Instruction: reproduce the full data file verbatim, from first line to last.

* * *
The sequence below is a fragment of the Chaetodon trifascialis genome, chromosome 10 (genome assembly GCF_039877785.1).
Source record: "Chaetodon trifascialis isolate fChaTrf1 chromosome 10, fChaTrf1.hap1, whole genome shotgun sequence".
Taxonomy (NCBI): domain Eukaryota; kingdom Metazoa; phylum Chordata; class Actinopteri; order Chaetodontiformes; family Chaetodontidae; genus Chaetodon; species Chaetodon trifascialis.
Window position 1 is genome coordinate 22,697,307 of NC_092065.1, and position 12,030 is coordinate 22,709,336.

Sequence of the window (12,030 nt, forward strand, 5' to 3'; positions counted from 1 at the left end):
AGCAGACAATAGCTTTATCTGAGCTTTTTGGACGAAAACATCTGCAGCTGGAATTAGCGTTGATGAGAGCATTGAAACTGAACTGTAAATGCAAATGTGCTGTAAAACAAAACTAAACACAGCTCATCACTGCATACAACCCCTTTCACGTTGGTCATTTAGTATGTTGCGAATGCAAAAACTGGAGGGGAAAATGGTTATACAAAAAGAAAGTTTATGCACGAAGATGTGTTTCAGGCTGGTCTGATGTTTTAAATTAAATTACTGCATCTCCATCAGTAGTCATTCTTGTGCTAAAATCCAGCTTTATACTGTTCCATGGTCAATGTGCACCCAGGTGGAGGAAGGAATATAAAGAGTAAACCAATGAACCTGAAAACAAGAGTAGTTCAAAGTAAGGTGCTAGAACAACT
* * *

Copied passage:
The sequence below is a fragment of the Chaetodon trifascialis genome, chromosome 10 (genome assembly GCF_039877785.1).
Source record: "Chaetodon trifascialis isolate fChaTrf1 chromosome 10, fChaTrf1.hap1, whole genome shotgun sequence".
Taxonomy (NCBI): domain Eukaryota; kingdom Metazoa; phylum Chordata; class Actinopteri; order Chaetodontiformes; family Chaetodontidae; genus Chaetodon; species Chaetodon trifascialis.
Window position 1 is genome coordinate 22,697,307 of NC_092065.1, and position 12,030 is coordinate 22,709,336.

Sequence of the window (12,030 nt, forward strand, 5' to 3'; positions counted from 1 at the left end):
AGCAGACAATAGCTTTATCTGAGCTTTTTGGACGAAAACATCTGCAGCTGGAATTAGCGTTGATGAGAGCATTGAAACTGAACTGTAAATGCAAATGTGCTGTAAAACAAAACTAAACACAGCTCATCACTGCATACAACCCCTTTCACGTTGGTCATTTAGTATGTTGCGAATGCAAAAACTGGAGGGGAAAATGGTTATACAAAAAGAAAGTTTATGCACGAAGATGTGTTTCAGGCTGGTCTGATGTTTTAAATTAAATTACTGCATCTCCATCAGTAGTCATTCTTGTGCTAAAATCCAGCTTTATACTGTTCCATGGTCAATGTGCACCCAGGTGGAGGAAGGAATATAAAGAGTAAACCAATGAACCTGAAAACAAGAGTAGTTCAAAGTAAGGTGCTAGAACAACT